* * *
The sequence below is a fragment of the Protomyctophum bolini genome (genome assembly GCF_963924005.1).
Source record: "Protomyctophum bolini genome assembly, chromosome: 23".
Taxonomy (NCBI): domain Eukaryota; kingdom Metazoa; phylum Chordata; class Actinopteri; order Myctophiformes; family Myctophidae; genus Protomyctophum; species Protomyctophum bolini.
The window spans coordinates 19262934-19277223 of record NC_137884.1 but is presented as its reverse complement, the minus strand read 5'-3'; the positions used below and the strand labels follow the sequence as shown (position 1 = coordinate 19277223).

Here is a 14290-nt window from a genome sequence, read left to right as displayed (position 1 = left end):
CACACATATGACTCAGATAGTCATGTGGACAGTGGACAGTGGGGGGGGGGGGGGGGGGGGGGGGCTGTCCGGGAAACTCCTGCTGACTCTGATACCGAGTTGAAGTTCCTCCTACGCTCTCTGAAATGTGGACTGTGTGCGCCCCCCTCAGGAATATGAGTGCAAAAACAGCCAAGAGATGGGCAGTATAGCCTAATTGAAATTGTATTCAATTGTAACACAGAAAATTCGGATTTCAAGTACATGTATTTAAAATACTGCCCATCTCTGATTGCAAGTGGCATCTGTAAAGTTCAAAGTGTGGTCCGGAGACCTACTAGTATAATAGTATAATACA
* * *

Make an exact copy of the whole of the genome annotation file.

The sequence below is a fragment of the Protomyctophum bolini genome (genome assembly GCF_963924005.1).
Source record: "Protomyctophum bolini genome assembly, chromosome: 23".
Taxonomy (NCBI): domain Eukaryota; kingdom Metazoa; phylum Chordata; class Actinopteri; order Myctophiformes; family Myctophidae; genus Protomyctophum; species Protomyctophum bolini.
The window spans coordinates 19262934-19277223 of record NC_137884.1 but is presented as its reverse complement, the minus strand read 5'-3'; the positions used below and the strand labels follow the sequence as shown (position 1 = coordinate 19277223).

Here is a 14290-nt window from a genome sequence, read left to right as displayed (position 1 = left end):
CACACATATGACTCAGATAGTCATGTGGACAGTGGACAGTGGGGGGGGGGGGGGGGGGGGGGGGCTGTCCGGGAAACTCCTGCTGACTCTGATACCGAGTTGAAGTTCCTCCTACGCTCTCTGAAATGTGGACTGTGTGCGCCCCCCTCAGGAATATGAGTGCAAAAACAGCCAAGAGATGGGCAGTATAGCCTAATTGAAATTGTATTCAATTGTAACACAGAAAATTCGGATTTCAAGTACATGTATTTAAAATACTGCCCATCTCTGATTGCAAGTGGCATCTGTAAAGTTCAAAGTGTGGTCCGGAGACCTACTAGTATAATAGTATAATACA